Level 3 Management
developmental cycle is central to the Level 3 Management controversy. You only
really understand the project parameters after you are well into the investment.
With this, in typical applications, it is very difficult to anticipate the final
cost and schedule position and even the final configuration of the product. The
art of the possible will either be discovered or the quest becomes too expensive
and the project is cancelled. This is a normal aspect of Level 3 management. This
uncertainty becomes particularly arduous where developers are required to provide
a firm price a bid, as one would rightfully expect at Level 2.
However the project becomes established, the key to success is rarely in any
of the formative documentation provided to Stakeholders as the basis for approval
to proceed. Rather, a "Project Leader", a senior officer above the station of
the Project Manager, oversees the trajectory of the estimate at complete. Trying
to establish a sense of "Earned Value", attempts are made to see how the investment
is proving out. From this, an Estimate-At-Completion is calculated to guestimate
the final figures.
Manager can then reflect on the mission importance of the initiative and decide
whether the organization can afford to continue with it. Killing the project will,
obviously, save project costs but at the expense of foregoing the intended functional
outcome. Part of the judgment is realigning subcomponents, perhaps by eliminating
cost bearing functional components or by reducing technology to one that is tried
and proven technology.
An often understated, and easily discarded, dimension of intrigue in this regard
is the implication of relaxing requirements when nature "forces your hand." Keeping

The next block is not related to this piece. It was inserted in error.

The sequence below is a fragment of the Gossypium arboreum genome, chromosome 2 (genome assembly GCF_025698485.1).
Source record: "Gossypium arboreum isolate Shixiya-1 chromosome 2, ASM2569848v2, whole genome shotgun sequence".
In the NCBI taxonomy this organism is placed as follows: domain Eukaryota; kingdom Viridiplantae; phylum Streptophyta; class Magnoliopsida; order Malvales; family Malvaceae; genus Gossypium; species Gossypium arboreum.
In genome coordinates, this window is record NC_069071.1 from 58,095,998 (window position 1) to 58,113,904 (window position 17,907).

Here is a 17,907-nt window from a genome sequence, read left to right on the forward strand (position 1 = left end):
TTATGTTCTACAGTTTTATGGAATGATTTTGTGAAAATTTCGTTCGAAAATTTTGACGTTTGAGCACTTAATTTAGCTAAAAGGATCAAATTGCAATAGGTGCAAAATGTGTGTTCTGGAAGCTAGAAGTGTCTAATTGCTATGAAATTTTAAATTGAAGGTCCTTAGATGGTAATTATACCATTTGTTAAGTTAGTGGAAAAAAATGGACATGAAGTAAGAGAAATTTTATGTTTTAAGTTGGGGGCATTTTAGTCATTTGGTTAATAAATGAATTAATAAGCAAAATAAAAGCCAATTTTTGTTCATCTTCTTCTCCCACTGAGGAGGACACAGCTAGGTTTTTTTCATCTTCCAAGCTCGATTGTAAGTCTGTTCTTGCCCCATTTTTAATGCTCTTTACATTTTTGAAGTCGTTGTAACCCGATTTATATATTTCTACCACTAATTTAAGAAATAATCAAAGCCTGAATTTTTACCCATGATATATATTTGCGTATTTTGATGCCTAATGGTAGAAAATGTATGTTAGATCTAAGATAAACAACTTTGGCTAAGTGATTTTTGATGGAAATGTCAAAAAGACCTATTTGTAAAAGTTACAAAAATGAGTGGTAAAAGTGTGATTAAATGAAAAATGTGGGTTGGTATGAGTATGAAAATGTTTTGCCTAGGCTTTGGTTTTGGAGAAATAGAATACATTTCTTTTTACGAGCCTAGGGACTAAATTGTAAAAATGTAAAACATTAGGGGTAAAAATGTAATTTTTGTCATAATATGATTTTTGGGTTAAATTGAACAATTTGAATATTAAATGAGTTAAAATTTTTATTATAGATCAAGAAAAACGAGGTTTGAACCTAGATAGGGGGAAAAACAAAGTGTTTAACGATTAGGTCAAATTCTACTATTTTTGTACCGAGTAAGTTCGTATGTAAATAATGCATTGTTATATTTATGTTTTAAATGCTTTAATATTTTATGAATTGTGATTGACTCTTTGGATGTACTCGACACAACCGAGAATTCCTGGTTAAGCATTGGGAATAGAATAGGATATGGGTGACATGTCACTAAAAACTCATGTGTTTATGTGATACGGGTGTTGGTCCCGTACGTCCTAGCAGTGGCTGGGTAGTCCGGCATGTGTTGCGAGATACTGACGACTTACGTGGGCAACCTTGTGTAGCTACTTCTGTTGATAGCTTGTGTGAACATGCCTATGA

sights trained on the end user's minimal requirements is also a key constraint
on how the project manager "plays the game."
Regarding Earned Value, the concept is good; the regime behind it is not so
good. Earned Value assessments in their initial incarnation entailed a detail
accounting exercise, the rigor of which was upset by the dynamic complexities.
Imagine highly detailed accounts, painstakingly compiled in a detail complexity
database, only to then be changed like sand on a beach with the first wave of
change. Successful Earned Value calculations require experience-based parametric
When to Re-baseline
Learning quickly and getting this prediction correct as soon as possible can
make the difference between a viable outcome and a cancelled project. See Tao
Teh Ching quote.
"Deal with things in their formative state... .
...before they grow confused"
-Tao Teh Ching
Deploying resources in pursuit of an unachievable outcome is a necessary casualty
of learning. Letting the problem fester unnaturally is a waste of opportunity
to take corrective action.
The analogy of baking a cake applies. Through the process of buying your ingredients,
mixing them, getting them into a pan and finally to the oven, the ability to change
trajectory make a different shaped or a different flavored cake
decreases exponentially as you progress through the process.
1. "Cost/Schedule Control Systems Criteria, The Management Guide to C/SCSC", Fleming, Quinten, Probus Publishing Company, 1988
2. "The Teachings of Immortals Chung and Lü", Shambhala Publications, 2000